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Plagiarism and academic misconduct by law students: The importance of prevention over detection

By M. Evans


Plagiarism and other types of academic misconduct at Law School can have very serious consequences for students after graduation. As case law illustrates, these include denial of admission as a legal practitioner or being 'struck off' the roll of legal practitioners if plagiarism is discovered after admission, as prescribed by the Legal Practice Acts of the various States throughout Australia. The traditional approach adopted by Law Schools is to 'catch and punish' students who commit academic dishonesty. However, a review of education literature, when read in light of the very serious consequences for students who are found to have 'committed' academic dishonesty (or even have an allegation of academic misconduct made against them), suggests that this approach, whilst necessary in some cases of actual dishonesty, is flawed because it does little to prevent academic misconduct from occurring in the first place. This paper argues that an alternate approach, of prevention of plagiarism before it happens, is preferable. This paper provides some suggestions as to how Law Schools can educate students about academic dishonesty in order to reduce plagiarism and other forms of academic misconduct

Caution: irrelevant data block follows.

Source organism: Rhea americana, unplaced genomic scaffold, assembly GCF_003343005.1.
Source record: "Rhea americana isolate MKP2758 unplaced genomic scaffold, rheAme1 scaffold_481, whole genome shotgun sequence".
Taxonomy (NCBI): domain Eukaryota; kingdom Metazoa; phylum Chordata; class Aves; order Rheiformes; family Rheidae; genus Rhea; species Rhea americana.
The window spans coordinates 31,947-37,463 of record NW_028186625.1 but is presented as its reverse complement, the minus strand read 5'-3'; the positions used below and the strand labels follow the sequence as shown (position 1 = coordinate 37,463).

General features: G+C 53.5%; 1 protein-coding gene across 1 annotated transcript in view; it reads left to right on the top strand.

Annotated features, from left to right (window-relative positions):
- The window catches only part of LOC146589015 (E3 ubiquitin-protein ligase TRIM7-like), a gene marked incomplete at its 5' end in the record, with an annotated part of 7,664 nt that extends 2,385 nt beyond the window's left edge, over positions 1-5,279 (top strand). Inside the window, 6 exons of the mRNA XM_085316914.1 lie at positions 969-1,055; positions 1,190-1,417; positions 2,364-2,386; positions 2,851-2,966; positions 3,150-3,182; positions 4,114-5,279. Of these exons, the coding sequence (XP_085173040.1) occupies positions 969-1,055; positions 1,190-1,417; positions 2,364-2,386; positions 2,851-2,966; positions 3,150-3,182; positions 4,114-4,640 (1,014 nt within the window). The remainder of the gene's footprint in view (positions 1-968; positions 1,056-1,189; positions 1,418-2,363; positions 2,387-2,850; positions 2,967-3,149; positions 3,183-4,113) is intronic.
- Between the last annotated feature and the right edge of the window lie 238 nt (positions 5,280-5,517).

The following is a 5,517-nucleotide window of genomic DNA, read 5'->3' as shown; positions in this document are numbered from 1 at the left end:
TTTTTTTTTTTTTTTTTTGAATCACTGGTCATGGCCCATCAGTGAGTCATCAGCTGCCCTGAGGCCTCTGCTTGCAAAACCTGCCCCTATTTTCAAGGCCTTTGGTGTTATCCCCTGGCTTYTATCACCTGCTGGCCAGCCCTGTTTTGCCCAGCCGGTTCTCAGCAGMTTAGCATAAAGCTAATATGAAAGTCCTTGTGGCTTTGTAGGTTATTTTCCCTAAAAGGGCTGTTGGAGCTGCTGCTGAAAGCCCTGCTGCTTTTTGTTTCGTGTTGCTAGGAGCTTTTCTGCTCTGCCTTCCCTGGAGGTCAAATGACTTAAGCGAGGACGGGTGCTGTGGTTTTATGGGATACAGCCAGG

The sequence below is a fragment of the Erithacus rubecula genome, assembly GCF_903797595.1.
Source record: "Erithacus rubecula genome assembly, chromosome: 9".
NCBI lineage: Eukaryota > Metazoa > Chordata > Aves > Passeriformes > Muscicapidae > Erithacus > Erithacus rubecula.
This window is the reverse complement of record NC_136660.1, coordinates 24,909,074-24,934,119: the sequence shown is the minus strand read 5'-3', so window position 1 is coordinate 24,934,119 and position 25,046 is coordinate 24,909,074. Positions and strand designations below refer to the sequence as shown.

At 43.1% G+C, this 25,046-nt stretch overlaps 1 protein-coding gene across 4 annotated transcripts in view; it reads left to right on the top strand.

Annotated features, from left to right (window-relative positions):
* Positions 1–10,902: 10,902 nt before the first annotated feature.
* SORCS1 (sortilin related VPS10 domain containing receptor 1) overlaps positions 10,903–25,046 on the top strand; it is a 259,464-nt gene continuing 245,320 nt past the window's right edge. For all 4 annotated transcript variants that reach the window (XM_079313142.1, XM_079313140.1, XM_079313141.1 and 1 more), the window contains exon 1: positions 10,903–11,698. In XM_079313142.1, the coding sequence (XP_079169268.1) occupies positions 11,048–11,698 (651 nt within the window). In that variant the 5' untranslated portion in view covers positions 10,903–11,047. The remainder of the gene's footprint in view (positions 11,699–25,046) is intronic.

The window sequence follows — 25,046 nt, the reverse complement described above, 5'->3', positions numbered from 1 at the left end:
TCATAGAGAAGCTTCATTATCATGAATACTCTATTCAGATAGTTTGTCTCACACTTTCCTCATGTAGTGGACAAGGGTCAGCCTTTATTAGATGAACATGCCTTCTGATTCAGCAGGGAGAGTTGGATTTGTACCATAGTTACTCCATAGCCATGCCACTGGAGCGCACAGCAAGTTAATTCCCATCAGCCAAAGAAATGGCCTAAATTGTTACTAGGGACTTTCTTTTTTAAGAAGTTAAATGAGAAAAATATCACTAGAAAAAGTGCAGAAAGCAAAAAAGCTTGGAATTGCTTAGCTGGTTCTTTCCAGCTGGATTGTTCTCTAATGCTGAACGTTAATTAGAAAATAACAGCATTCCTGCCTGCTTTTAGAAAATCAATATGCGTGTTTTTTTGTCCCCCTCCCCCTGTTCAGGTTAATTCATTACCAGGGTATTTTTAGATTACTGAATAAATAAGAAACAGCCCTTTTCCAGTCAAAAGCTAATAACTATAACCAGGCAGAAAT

Publisher: The Australia and New Zealand Education Law Association
Year: 2012
OAI identifier: oai:researchrepository.murdoch.edu.au:23177
Provided by: Research Repository
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